Although Kuwaitis live in a far more open social environment than their counterparts in neighbouring Saudi Arabia, relationships before marriage are largely taboo and people are encouraged to marry early, usually in unions arranged according to family ties and social status.
Polygamous marriages are not uncommon in Islamic societies but only small numbers of Kuwaiti men have more than one wife.
Traditionally, up to a third of marriages have ended in divorce and that figure has been rising in recent years.
At the ladies’ gathering, accessed by an elevator shielded by a wooden screen to allow the women to enter and leave unseen, 22-year-old Nour al-Rujaib said the pressure for women to marry starts from around the age of 21.
“Girls want to get married so they can have freedom. We cannot travel alone,” she said, dressed in a red cocktail dress and black high heels.
She said she was happy to marry early if the man could afford for her to have a comfortable lifestyle.
The number of men getting married later than age 24 grew to 65 per cent in 2008 from 61 per cent in 2000, according to a calculation based on statistics compiled by the United Nations.For women, the number rose only slightly over the same period, from 38 per cent to 40 per cent.
Some urban Kuwaitis say that attempts to encourage early, traditional marriages belong in the past.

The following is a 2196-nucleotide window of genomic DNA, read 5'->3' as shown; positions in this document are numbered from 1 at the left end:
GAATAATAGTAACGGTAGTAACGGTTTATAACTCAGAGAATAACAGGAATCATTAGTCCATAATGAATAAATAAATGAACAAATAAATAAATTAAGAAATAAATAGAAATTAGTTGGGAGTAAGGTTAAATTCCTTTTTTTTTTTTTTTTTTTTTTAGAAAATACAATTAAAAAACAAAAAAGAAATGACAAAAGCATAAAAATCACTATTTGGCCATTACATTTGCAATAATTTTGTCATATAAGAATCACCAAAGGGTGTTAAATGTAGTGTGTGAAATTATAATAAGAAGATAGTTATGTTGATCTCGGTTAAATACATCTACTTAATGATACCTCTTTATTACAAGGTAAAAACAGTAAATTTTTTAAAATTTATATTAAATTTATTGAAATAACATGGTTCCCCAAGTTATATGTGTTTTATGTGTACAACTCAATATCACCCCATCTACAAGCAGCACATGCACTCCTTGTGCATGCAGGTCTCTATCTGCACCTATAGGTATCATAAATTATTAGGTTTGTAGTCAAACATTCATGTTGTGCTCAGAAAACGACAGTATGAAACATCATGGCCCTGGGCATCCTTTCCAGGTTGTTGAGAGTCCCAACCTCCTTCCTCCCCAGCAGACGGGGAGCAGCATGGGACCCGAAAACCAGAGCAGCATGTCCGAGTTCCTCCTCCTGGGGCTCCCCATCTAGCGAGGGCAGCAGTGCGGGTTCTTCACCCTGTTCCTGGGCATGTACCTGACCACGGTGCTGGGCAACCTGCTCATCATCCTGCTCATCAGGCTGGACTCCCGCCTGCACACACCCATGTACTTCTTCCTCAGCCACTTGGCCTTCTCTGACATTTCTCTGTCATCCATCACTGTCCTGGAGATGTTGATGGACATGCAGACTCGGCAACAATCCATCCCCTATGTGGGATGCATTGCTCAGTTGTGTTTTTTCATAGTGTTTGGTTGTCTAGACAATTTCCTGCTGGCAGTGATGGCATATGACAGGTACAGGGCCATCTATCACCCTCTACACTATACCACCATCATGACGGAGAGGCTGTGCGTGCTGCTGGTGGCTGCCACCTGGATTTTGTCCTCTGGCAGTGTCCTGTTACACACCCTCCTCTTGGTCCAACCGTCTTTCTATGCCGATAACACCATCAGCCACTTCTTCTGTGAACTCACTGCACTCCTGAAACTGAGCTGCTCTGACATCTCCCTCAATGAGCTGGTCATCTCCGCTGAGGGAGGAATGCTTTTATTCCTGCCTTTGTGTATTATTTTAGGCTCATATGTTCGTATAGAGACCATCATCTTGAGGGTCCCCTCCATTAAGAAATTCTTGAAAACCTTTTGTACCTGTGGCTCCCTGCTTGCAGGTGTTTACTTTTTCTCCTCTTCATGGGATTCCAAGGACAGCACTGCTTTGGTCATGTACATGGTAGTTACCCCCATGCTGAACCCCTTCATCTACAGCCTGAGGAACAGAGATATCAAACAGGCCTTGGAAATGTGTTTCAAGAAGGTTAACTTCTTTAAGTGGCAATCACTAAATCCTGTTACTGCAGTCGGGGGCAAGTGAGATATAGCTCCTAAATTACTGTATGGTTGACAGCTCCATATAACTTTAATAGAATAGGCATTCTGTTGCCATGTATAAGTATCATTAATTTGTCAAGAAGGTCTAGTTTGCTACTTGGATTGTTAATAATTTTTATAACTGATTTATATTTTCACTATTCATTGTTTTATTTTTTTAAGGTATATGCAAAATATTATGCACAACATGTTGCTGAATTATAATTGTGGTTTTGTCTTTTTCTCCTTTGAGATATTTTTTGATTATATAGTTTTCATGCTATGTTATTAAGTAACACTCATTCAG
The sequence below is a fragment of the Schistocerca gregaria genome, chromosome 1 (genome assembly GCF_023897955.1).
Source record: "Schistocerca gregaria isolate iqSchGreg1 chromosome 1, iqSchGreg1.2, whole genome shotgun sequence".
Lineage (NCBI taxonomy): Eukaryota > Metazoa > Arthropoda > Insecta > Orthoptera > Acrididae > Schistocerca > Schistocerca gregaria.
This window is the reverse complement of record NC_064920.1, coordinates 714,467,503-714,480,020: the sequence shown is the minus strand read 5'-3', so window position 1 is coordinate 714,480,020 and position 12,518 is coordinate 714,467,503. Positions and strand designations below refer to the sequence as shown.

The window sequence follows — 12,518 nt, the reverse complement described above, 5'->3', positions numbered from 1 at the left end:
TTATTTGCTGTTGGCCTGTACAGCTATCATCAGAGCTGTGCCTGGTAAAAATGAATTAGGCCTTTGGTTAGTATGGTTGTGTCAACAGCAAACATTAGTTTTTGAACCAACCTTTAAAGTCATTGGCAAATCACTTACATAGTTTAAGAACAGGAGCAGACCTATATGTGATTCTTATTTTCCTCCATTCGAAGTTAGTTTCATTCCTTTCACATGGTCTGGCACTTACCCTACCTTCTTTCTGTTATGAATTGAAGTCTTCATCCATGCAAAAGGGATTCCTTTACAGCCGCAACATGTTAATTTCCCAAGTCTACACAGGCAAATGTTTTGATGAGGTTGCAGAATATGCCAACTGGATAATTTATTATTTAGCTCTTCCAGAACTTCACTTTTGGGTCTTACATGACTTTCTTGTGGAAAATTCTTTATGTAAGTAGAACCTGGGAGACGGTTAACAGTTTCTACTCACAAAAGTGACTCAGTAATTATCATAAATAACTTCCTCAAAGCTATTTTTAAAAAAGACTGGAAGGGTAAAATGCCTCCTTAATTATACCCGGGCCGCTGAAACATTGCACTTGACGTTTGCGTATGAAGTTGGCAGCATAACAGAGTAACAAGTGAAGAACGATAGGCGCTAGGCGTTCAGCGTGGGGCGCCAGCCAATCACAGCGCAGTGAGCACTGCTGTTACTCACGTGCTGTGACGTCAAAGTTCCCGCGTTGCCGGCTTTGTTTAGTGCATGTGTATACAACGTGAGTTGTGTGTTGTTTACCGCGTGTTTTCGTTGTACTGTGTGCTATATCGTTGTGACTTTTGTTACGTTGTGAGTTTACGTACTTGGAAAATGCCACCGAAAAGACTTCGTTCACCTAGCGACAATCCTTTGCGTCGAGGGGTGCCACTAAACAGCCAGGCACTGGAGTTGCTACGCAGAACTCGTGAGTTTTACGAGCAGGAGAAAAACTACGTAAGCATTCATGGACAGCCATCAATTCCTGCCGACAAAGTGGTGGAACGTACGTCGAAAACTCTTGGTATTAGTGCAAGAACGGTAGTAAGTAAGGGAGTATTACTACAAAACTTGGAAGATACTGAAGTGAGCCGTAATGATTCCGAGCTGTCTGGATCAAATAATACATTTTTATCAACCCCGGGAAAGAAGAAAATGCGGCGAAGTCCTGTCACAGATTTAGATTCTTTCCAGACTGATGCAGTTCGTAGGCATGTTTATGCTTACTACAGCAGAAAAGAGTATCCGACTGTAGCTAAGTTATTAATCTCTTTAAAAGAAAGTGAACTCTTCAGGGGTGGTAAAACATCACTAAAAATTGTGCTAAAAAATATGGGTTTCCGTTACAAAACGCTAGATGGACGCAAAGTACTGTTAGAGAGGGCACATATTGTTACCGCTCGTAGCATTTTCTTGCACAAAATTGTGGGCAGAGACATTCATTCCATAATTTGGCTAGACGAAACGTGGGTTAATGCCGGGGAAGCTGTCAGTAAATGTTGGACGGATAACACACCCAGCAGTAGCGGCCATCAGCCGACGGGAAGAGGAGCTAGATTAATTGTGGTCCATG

“Society is much more open than when I was a teenager. You can socialise through the Internet, go travelling more easily,” said 34-year-old Taiba al-Jaber, who caused uproar in her family by insisting on marrying a man she had picked herself.
Mohammed al-Muharib, a married 29-year-old naval officer dressed in traditional white Kuwaiti robes, said marriage has become too costly and troublesome for some men.
“Some of my friends just don’t want to get married. It has become far too expensive,” he told Reuters outside the doors of the male wedding party.
Inside the hotel ballroom, men danced with swords to the beat of traditional drums. The air was heavy with the scent of bakhoor, special incense worth more than its weight in gold.
Some men do not want to be tied down, said his friend Abdulmohsen al-Barjas, also 29, though he scoffed at that concern.
“I think this idea is just propaganda. I am married and I am free. Us two, we went to Dubai recently, we get to travel.”
Compounding the marriage problem from the government’s perspective is a rising divorce rate.
The number of divorces rose 16 per cent in the five years to 2011 to 172 divorces for every 100,000 inhabitants, according to Justice Ministry statistics. Kuwait had the highest total divorce rate among Gulf Cooperation Council countries, according to a 2010 report by Booz & Company.
Kuwaitis say divorce and remarriage have become easier and carry less of a social stigma. Nearly a quarter of those who divorced in 2011 had been married for less than a year.
Health Ministry officials said they were considering setting up pre-marriage counselling clinics to prepare Kuwaitis for matrimony, rather than just testing them for hereditary and infectious diseases as at present.—Reuters